#include "Date.h" 
using namespace std; 
int main()  
{ 
  int month; 
  int day; 
  int year; 
   
  cout << "Enter month. Negative month stops test." << endl; 
  cin >> month; 
  while (month >=  0) 
  { 
    cout << "Enter day and year" << endl; 
    cin >> day >> year; 
    try 
    { 
      Date date1(month, day, year); 
      cout << "Valid date." << endl; 
    } 
    catch (MonthError error) 
    { 
      cout << "Attempt to create date with invalid month." << endl;   
    } 
    catch (DayError error) 
    { 
      cout << "Attempt to create date with invalid day." << endl; 
    } 
    catch (YearError error) 
    { 
      cout << "Attempt to create date with invalid year." << endl; 
    } 
    cout << "Enter month.  Negative month stops test." << endl; 
    cin >> month; 
  } 
  return 0; 
}      

Experiment

Create a program from the above code. Test it out, checking each of the exceptions.

Making Exceptions Smart

The above exceptions provide no information about the error the occured. An exception can be made into a full class, and store information about the error, and return this information as required.

Consider a general "date" class exception:

class DateException {
 
protected:
   
    int number;
 
public:
    DateException( int date ) {number = date;}; 
    std::string getMessage(); 
};

Note that this is a generic error exception for a day, month, or year integer. Now consider a day exception based on this:

class DayError : public DateException 
{
private:
 
public:
    DayError( int theday ) : DateException::DateException(theday){};
   
    // Override the getMessage() method
    std::string getMessage() {
        if (number == 0)
           return "Day can't be 0";
        else if (number < 0)
           return "Day can't be negative";
        else 
           return "Day too large";
    }
   
    // note: all other member data and methods are inherited!
};

Note that this is a allows the day exception to return a specfic error to the caller avout the nature of the error.

Below see how the throw now passes the day to the exception constructor:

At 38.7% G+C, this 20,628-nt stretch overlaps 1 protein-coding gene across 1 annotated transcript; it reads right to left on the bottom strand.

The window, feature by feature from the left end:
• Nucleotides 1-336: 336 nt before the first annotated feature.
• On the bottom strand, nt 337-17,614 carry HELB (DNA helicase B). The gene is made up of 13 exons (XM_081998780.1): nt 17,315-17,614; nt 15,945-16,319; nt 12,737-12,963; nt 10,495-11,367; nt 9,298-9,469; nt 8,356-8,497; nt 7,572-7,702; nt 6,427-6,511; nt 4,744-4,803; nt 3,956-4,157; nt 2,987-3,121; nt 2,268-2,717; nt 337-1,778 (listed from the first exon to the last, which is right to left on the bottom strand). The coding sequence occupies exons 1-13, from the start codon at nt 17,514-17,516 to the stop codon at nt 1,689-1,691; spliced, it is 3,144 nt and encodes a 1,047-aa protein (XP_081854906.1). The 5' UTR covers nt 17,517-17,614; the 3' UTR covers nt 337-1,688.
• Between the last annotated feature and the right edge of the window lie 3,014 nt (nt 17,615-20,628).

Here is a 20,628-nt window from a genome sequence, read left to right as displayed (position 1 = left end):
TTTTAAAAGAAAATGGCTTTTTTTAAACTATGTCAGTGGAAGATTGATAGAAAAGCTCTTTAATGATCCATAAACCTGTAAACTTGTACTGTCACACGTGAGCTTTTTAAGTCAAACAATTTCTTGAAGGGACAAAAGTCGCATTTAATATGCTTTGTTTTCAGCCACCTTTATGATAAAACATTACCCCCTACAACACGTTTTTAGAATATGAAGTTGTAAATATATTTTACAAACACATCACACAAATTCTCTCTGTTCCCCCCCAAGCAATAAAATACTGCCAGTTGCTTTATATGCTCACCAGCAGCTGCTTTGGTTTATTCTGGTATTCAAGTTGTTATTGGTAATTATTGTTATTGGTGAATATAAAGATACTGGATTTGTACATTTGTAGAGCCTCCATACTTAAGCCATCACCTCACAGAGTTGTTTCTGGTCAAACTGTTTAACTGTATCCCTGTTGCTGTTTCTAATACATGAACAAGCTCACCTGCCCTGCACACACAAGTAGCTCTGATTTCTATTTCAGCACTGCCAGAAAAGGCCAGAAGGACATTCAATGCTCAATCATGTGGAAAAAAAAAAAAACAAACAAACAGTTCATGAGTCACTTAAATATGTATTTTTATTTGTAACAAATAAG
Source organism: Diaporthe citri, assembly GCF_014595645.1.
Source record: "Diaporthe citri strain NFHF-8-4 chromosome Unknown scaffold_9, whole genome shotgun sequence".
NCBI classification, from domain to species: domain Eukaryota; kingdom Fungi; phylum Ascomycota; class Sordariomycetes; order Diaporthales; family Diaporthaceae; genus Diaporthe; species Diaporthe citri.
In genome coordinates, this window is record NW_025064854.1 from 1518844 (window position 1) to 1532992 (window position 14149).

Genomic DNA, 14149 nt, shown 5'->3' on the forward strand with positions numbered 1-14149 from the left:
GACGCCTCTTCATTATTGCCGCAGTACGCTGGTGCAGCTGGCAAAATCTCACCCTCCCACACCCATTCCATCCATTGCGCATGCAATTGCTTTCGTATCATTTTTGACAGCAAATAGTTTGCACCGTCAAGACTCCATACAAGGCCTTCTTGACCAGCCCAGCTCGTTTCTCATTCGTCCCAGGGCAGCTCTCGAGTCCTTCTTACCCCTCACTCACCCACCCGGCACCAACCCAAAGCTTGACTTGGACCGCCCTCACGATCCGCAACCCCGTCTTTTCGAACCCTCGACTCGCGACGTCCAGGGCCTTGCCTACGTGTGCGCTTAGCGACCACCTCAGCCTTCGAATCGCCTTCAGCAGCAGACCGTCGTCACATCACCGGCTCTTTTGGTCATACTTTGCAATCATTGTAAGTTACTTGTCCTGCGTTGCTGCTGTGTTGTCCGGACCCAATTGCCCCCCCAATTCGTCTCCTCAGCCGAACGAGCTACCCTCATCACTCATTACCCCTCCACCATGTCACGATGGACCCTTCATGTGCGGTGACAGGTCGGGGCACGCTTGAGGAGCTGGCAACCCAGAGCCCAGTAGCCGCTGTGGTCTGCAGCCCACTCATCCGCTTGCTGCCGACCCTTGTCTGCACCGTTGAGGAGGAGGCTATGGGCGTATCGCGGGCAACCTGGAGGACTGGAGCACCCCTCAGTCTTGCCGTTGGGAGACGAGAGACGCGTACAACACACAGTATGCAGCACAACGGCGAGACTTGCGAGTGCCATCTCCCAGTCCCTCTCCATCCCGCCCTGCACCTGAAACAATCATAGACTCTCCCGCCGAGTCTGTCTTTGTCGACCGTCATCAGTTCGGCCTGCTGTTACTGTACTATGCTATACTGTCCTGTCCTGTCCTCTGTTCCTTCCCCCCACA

Date::Date(int initMonth, int initDay, int initYear) 
{ 

  cout << initMonth << " " << initDay << " " << initYear << endl; 
  if (initMonth <= 0 || initMonth > 12) 
    throw MonthError(); 
  else month = initMonth; 
  if (!(initDay > 0 && initDay <= daysInMonth[initMonth-1])) 
    throw DayError(initDay); 
  else 
    if (month == 2 && day == 29 && !IsLeapYear(initYear)) 
      throw DayError(initDay); 
  else 
    day = initDay; 
  if (initYear < 1582) 
    throw YearError(); 
  else 
    year = initYear; 
}

Finally see how the test program can use this information to print more information about the error:

catch (DayError error) 
    { 
      cout << "Attempt to create date with invalid day!" << endl;
      cout << error.getMessage() << endl; 
    }

Experiment 2

Add the above day error exception processing to you code, test it out.

Now try to add informational exceptions for Months and Years.

What to turn in on =BlackBoard=

The laboratory report should include the following elements:

  1. Brief statement of the objectives of the lab and a description of what you did during the lab session (1/2 – 1 page).
  2. Lab results such as program listings, input and/or output files, tables of data produced, answers to specific questions posed, etc. as appropriate to the lab assignment. If there were no results, indicate this with “No Results.”
  3. Discussion of any difficulties you encountered and what you did to resolve them (1/2 – 1 page).
  4. Discussion of what you learned or how the lab experience reinforced things you already knew (1/2 – 1 page).
  5. Your overall rating of the lab on a scale of 1-4 and an explanation of your rating. Ratings are as follows:
1 = poor
2 = fair
3 = good
4 = excellent

- JimSkon - 2010-04-21

Topic revision: r7 - 2011-05-12 - JimSkon